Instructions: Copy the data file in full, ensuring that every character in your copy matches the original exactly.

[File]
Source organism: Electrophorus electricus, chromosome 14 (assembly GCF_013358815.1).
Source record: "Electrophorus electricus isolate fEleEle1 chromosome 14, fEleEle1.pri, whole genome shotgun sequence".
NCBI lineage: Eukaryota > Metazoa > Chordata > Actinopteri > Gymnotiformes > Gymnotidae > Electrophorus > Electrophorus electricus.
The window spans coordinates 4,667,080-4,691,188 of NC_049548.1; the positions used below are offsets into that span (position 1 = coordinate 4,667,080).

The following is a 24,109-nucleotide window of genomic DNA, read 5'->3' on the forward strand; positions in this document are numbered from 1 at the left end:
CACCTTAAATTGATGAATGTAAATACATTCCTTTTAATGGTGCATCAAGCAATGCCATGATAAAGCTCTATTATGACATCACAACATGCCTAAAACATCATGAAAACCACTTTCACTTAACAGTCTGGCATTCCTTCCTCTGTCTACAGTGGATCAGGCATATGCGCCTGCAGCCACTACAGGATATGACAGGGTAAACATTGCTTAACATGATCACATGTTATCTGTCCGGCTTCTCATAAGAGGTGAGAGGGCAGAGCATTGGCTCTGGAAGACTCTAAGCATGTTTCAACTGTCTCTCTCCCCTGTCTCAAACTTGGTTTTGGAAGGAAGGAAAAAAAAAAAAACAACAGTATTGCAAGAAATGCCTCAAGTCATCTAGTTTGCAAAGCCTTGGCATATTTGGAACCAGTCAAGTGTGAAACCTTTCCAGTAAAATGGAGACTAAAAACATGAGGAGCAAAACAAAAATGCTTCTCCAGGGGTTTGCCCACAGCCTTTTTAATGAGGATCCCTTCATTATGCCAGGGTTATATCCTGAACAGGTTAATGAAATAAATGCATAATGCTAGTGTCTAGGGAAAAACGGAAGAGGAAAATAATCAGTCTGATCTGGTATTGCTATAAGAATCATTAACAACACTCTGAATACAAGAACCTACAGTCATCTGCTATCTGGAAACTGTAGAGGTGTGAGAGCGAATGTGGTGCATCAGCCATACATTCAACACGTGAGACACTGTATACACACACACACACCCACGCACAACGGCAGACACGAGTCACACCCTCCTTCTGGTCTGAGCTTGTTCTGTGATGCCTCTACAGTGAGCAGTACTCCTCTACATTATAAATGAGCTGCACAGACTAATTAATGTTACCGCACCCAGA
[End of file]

Source organism: Electrophorus electricus, chromosome 14 (assembly GCF_013358815.1).
Source record: "Electrophorus electricus isolate fEleEle1 chromosome 14, fEleEle1.pri, whole genome shotgun sequence".
NCBI lineage: Eukaryota > Metazoa > Chordata > Actinopteri > Gymnotiformes > Gymnotidae > Electrophorus > Electrophorus electricus.
The window spans coordinates 4,667,080-4,691,188 of NC_049548.1; the positions used below are offsets into that span (position 1 = coordinate 4,667,080).

The following is a 24,109-nucleotide window of genomic DNA, read 5'->3' on the forward strand; positions in this document are numbered from 1 at the left end:
CACCTTAAATTGATGAATGTAAATACATTCCTTTTAATGGTGCATCAAGCAATGCCATGATAAAGCTCTATTATGACATCACAACATGCCTAAAACATCATGAAAACCACTTTCACTTAACAGTCTGGCATTCCTTCCTCTGTCTACAGTGGATCAGGCATATGCGCCTGCAGCCACTACAGGATATGACAGGGTAAACATTGCTTAACATGATCACATGTTATCTGTCCGGCTTCTCATAAGAGGTGAGAGGGCAGAGCATTGGCTCTGGAAGACTCTAAGCATGTTTCAACTGTCTCTCTCCCCTGTCTCAAACTTGGTTTTGGAAGGAAGGAAAAAAAAAAAAACAACAGTATTGCAAGAAATGCCTCAAGTCATCTAGTTTGCAAAGCCTTGGCATATTTGGAACCAGTCAAGTGTGAAACCTTTCCAGTAAAATGGAGACTAAAAACATGAGGAGCAAAACAAAAATGCTTCTCCAGGGGTTTGCCCACAGCCTTTTTAATGAGGATCCCTTCATTATGCCAGGGTTATATCCTGAACAGGTTAATGAAATAAATGCATAATGCTAGTGTCTAGGGAAAAACGGAAGAGGAAAATAATCAGTCTGATCTGGTATTGCTATAAGAATCATTAACAACACTCTGAATACAAGAACCTACAGTCATCTGCTATCTGGAAACTGTAGAGGTGTGAGAGCGAATGTGGTGCATCAGCCATACATTCAACACGTGAGACACTGTATACACACACACACACCCACGCACAACGGCAGACACGAGTCACACCCTCCTTCTGGTCTGAGCTTGTTCTGTGATGCCTCTACAGTGAGCAGTACTCCTCTACATTATAAATGAGCTGCACAGACTAATTAATGTTACCGCACCCAGA